It started with a lack of security, it ended with its doom. Lack of basic security and sandboxing systems as well as the failure to disclose the hack led to the demise of DigiNotar. Following the DigiNotar debacle makes it clear that all companies should secure their servers, especially when it comes to Certificates Authorities (CA)
As the aftermath of the DigiNotar fiesco, major company companies, including Google, Mozilla (publisher of Firefox), and Microsoft, have excommunited the company and removed root cerficates operated by DigiNotar from the list of trusted root certificates. It first started when Google received reports of a fake Google certificates being used for man in the middle attacks. Google quickly removed DigiNotar from its list of trusted certificates. Firefox and Microsoft quickly follow suite, with Mozilla releasing a new version of Firefox that no longer have DigiNotar in its root cerficates list and Microsoft removing DigiNotar from its online list of root cerficates (this list is used by Windows Vista and later). Late to the party, Opera finally disables DigiNotar as a root cerficates. For now, the user still have to manually remove the DigiNotar Root CA if it exists in his/her copy of Opera. Opera Software implies that new installations of Opera (that is, when installing Opera onto systems that did not have it installed previously) will not include the DigiNotar Root CA by default. Opera recommends that if you visit a site with a DigiNotar-issued certificate and it triggers an "Unknown issuer" dialog, click "Reject".
It seems Microsoft flicked the kill switch on DigiNotar and release an update that has revokes the trust of the following DigiNotar root certificates and placed them in the list of untrusted certificates:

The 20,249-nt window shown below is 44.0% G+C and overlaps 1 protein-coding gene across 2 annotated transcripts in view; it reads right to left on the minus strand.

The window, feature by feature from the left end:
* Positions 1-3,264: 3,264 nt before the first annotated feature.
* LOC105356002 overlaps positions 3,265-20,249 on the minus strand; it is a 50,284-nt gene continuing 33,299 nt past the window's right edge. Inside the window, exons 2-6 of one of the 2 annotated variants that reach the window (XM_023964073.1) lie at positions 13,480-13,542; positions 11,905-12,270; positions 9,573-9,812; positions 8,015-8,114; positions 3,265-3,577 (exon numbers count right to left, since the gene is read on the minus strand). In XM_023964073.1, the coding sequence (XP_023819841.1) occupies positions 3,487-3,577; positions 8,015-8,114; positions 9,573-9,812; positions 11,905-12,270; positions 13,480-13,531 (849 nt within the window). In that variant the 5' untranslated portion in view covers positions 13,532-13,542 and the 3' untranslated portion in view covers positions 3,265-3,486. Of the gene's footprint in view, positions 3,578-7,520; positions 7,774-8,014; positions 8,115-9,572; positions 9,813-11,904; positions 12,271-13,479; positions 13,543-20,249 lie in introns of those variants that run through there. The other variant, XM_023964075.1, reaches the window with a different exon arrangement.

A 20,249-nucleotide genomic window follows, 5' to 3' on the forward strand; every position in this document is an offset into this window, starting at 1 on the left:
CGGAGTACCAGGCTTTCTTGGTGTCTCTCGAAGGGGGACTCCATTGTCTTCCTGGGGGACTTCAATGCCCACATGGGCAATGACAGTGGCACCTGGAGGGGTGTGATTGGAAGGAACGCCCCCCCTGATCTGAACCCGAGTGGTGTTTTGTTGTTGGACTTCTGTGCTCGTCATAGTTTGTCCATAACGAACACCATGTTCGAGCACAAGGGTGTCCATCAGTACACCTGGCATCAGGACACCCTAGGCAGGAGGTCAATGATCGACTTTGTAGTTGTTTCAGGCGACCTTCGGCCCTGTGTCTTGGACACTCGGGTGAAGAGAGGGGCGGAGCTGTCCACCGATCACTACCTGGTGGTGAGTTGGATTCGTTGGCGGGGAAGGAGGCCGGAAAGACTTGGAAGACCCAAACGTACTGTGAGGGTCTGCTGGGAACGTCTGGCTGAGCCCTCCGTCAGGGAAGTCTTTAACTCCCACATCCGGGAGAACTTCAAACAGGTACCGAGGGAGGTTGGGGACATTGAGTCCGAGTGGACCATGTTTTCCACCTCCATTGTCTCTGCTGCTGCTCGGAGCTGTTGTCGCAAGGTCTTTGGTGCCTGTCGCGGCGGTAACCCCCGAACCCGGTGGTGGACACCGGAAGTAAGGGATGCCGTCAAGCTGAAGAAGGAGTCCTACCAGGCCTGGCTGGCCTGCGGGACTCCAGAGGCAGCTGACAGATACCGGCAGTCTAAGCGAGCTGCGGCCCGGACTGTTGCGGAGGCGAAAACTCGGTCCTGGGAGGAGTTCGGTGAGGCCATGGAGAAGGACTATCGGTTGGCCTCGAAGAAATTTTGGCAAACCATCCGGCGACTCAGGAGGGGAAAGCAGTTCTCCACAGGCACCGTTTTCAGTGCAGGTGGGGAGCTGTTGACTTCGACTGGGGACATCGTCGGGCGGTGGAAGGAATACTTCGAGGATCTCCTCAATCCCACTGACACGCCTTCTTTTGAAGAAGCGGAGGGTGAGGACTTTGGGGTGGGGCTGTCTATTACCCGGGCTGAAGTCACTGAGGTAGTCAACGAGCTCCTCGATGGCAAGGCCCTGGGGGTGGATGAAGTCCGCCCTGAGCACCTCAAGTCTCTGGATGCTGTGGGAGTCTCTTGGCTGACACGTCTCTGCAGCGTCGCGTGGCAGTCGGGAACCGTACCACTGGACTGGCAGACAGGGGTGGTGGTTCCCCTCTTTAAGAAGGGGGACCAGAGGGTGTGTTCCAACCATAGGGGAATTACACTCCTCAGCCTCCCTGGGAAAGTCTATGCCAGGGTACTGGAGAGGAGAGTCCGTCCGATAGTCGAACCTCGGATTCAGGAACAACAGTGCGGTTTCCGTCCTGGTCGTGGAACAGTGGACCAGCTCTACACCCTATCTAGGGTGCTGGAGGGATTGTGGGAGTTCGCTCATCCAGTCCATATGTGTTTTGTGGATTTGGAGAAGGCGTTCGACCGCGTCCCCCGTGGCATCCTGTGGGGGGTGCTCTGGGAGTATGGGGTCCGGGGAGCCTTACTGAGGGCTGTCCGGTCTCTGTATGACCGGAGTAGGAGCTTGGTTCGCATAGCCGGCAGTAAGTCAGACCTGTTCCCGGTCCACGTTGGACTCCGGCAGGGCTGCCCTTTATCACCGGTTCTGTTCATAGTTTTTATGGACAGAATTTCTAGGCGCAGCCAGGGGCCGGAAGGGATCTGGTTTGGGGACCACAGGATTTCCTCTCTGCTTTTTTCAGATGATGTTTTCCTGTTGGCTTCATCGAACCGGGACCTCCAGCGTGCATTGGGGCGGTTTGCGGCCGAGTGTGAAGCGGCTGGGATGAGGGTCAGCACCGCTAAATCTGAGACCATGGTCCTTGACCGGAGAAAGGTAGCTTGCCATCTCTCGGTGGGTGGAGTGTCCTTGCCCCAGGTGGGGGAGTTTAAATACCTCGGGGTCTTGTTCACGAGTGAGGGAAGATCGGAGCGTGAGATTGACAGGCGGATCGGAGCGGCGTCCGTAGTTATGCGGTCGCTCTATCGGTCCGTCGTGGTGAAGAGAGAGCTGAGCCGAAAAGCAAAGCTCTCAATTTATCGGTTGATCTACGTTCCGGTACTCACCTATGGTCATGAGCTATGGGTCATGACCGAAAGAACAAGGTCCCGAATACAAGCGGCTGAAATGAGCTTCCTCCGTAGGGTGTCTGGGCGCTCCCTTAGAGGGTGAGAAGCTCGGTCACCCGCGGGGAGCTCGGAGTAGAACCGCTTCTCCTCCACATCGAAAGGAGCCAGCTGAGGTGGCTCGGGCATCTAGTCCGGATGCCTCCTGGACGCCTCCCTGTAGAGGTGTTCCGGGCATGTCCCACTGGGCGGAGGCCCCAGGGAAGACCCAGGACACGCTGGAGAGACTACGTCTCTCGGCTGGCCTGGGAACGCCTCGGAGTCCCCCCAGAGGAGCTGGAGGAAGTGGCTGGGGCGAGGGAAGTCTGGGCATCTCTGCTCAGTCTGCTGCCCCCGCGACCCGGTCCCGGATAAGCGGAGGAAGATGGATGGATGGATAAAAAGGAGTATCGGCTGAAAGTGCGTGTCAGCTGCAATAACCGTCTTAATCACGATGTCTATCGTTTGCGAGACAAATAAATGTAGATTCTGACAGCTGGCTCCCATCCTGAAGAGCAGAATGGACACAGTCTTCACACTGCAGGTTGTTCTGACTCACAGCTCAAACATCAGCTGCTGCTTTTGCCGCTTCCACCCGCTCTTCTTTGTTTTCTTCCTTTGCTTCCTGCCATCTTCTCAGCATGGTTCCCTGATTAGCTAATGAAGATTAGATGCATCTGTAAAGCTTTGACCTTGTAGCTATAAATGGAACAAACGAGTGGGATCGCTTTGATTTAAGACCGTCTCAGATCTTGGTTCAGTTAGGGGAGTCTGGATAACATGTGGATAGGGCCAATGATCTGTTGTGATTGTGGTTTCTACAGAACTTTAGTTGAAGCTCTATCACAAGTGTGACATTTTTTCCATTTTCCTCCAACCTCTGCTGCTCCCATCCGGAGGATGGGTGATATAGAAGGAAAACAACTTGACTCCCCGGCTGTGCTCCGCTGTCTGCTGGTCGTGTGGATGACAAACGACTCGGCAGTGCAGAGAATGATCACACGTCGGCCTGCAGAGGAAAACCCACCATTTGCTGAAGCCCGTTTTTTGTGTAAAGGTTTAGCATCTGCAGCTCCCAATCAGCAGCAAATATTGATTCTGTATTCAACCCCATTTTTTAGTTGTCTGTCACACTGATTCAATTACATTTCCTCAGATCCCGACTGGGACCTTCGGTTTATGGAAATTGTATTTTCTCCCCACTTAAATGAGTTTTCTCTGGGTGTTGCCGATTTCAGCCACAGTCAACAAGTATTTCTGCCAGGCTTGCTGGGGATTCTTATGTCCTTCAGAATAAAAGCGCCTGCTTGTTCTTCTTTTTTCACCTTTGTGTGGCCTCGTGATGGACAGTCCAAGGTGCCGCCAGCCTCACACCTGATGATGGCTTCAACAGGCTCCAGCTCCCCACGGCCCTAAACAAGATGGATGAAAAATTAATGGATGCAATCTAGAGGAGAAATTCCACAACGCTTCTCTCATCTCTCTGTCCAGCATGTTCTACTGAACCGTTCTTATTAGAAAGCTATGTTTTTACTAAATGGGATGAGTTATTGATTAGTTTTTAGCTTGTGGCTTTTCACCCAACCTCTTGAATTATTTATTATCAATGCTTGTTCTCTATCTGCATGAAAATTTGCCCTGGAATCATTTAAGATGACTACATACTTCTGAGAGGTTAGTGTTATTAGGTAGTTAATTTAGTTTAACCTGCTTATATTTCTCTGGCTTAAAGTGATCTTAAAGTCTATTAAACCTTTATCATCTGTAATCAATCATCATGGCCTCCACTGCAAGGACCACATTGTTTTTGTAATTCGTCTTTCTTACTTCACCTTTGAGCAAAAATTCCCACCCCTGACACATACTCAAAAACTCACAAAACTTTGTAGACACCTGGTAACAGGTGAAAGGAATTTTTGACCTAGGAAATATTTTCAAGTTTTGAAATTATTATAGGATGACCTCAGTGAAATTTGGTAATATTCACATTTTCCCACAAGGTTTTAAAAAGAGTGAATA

- DigiNotar Root CA
- DigiNotar Root CA G2
- DigiNotar PKIoverheid CA Overheid
- DigiNotar PKIoverheid CA Organisatie - G2
- DigiNotar PKIoverheid CA Overheid en Bedrijven
Windows users are now prevented from accessing sites with SSL certificates issued by DigiNotar instead of being presented with a certificate warning.
Previously, users going to sites using the DigiNotar cerficate is presented with an error screen with the option to continue as shown:
However, after the application of the update, the option to continue has been removed:
To test this behavior go to the https version of the DigiNotar's website.
According to Sophos Naked Security blog post Microsoft revokes DigiNotar certificates from Windows, Mac users still vulnerable, all Windows users using automatic updates will apply this update and reboot may be required depending on the operating system installed (Windows XP required reboot, Windows 7 did not). However, on request from the Dutch government, Microsoft has delay the rollout of this update to users in the Netherlands and their territories until next Tuesday (Patch Tuesday coincidentally). This will give time for the Dutch websites to swap all their certificates to another, perhaps more trustworthing certificate authority. Therefore, the user would have to manually run Microsoft Update to receive the patch.
See http://www.microsoft.com/technet/security/advisory/2607712.mspx for more details.
Conclusion to the fiesco (hopefully )
With all the major companies, apart from Apple, distrusting DigiNotar and the company taken over by the Dutch Government, is this the end for DigiNotar as we know it?
The grim reaper picture is taken from Mytattoosucks.com's post Death Personified - The Grim Reaper Tattoo. This user neither have a tattoo nor advocate tatooing.